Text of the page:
New foreign direct investment (FDI) rules regarding online marketplaces may put a spanner in the Walmart-Flipkart merger. According to investment bank Morgan Stanley, Walmart may back out of its merger with Indian e-commerce giant Flipkart.
“An exit is likely, not completely out of the question, with the Indian e-commerce market becoming more complicated,” the report by Morgan Stanley said late Monday.
According to the report, Walmart-Flipkart saga might turn out to similar to what happened with Amazon in China in late 2017.
“There is a precedent for an exit as Amazon retreated from China in late 2017 after seeing that the model no longer worked for them,” the report read.
“We estimate that Flipkart derives 50 per cent of its revenue from this category, meaning Flipkart could face meaningful disruption and top-line pressure in the near term,” it added.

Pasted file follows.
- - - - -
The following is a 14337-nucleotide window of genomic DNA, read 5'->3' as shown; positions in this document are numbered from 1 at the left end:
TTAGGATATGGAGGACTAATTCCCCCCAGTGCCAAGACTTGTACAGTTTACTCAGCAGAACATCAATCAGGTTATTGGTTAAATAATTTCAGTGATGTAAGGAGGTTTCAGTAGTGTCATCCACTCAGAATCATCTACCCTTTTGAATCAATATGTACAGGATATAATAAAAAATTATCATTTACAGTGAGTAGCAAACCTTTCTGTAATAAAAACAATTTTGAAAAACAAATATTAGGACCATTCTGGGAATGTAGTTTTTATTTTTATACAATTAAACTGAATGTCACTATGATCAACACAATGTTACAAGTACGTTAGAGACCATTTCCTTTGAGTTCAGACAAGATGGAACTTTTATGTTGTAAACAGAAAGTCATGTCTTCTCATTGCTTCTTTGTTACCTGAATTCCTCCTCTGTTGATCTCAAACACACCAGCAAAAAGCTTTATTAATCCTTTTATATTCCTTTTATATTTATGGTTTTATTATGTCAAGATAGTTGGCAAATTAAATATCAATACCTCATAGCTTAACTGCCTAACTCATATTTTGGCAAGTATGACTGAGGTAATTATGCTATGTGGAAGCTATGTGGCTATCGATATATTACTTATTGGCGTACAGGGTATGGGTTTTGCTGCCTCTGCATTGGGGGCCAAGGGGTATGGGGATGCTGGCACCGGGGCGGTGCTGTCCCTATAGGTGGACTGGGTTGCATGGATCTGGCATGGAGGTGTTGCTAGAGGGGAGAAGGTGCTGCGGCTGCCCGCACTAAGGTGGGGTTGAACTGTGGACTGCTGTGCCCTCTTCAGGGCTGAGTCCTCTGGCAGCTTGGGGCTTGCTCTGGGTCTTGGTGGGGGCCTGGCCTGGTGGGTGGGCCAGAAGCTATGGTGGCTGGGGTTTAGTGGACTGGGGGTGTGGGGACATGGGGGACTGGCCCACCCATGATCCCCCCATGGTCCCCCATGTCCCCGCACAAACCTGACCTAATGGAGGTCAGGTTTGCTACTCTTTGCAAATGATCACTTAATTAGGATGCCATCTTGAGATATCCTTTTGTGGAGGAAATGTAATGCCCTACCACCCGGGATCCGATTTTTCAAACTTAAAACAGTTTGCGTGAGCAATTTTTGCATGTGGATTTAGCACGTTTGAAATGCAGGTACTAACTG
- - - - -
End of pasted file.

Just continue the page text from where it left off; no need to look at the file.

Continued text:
The new FDI regulations are expected to heavily impact Flipkart as the e-commerce giant may have to remove up to 25 per cent of its products from its site. The biggest effect will be on the smartphone and electronic inventory of the website, a high earning segment for the website, due to the government targetting exclusive deals.
Amazon too echoed a positive sentiment saying that it sees “very good long-term prospects” in the Indian market. “We feel very good about the long-term prospects in India and doing a good job for both Indian customers and Indian sellers. The new regulations need to be interpreted…need to make sure they don’t have unintended consequences,” Amazon CFO Brian Olsavsky asserted.
Both Amazon and Flipkart had extensively lobbied (directly as well as through associations and trade bodies) with government officials seeking an extension in deadline after the proposed changes were announced in December. They had also written to the government seeking more time to understand the details of the new framework. According to a Crisil report, nearly 35-40 per cent of e-retail industry sales – amounting to Rs 35,000-40,000 crore – could be hit due to the tightened norms.